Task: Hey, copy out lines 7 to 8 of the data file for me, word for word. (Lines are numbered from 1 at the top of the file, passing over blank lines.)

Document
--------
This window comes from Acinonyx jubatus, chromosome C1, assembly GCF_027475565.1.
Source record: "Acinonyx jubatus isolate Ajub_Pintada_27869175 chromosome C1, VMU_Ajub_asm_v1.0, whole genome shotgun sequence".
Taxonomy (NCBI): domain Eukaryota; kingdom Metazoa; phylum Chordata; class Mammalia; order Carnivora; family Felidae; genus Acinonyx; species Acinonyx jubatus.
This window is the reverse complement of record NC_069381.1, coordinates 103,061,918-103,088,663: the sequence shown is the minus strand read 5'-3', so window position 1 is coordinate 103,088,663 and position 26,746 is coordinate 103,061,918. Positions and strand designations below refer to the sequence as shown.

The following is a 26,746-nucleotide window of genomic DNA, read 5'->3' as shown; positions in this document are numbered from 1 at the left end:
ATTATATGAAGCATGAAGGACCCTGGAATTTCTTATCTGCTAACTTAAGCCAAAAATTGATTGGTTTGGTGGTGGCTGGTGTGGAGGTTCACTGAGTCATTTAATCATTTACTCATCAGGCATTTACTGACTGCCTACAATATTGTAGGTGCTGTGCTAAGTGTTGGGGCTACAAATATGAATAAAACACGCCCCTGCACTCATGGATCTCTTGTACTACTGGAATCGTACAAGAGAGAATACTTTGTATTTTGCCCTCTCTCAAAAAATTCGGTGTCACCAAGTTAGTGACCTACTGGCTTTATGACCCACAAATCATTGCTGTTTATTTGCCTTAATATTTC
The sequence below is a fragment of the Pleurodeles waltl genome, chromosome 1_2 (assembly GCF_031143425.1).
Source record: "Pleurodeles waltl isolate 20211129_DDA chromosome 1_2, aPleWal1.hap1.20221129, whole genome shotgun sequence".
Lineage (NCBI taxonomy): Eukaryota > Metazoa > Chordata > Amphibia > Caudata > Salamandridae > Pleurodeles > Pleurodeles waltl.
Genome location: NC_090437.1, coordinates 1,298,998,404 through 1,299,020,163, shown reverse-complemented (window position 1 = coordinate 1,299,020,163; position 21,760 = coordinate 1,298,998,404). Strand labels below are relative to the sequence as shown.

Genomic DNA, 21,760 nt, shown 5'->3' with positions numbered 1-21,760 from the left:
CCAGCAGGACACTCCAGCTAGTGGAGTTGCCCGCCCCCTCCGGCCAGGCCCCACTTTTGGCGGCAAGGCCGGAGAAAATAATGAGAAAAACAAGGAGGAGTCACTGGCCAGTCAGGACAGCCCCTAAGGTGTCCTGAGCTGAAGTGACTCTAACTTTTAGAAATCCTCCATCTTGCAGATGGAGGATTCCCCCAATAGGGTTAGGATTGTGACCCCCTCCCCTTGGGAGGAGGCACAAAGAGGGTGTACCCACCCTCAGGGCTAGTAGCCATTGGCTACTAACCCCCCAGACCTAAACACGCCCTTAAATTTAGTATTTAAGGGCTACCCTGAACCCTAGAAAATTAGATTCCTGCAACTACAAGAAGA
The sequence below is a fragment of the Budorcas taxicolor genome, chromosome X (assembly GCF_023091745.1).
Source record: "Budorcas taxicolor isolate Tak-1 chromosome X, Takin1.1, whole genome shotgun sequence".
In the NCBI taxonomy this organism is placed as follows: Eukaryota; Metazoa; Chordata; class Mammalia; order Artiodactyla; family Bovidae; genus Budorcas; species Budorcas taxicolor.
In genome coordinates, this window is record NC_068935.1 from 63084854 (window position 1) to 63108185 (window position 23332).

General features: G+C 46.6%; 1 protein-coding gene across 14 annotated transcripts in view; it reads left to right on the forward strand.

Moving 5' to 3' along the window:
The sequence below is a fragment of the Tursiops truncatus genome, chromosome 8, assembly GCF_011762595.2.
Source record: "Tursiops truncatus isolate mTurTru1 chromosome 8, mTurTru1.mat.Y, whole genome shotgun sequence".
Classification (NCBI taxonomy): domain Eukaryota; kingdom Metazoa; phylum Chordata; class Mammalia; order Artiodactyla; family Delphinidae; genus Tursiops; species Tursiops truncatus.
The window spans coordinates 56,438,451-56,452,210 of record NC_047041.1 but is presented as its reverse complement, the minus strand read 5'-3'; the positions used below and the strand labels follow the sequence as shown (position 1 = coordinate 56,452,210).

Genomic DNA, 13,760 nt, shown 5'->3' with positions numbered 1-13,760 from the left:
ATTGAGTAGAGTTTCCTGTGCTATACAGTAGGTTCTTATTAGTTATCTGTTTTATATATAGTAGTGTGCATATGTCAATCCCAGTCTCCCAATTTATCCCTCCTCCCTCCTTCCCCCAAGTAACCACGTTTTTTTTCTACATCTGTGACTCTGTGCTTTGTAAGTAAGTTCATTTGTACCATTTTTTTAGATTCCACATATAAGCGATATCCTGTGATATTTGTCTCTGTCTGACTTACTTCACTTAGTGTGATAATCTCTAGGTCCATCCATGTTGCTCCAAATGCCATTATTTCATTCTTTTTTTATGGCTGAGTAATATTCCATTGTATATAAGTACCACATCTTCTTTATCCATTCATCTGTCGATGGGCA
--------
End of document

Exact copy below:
The sequence below is a fragment of the Pleurodeles waltl genome, chromosome 1_2 (assembly GCF_031143425.1).
Source record: "Pleurodeles waltl isolate 20211129_DDA chromosome 1_2, aPleWal1.hap1.20221129, whole genome shotgun sequence".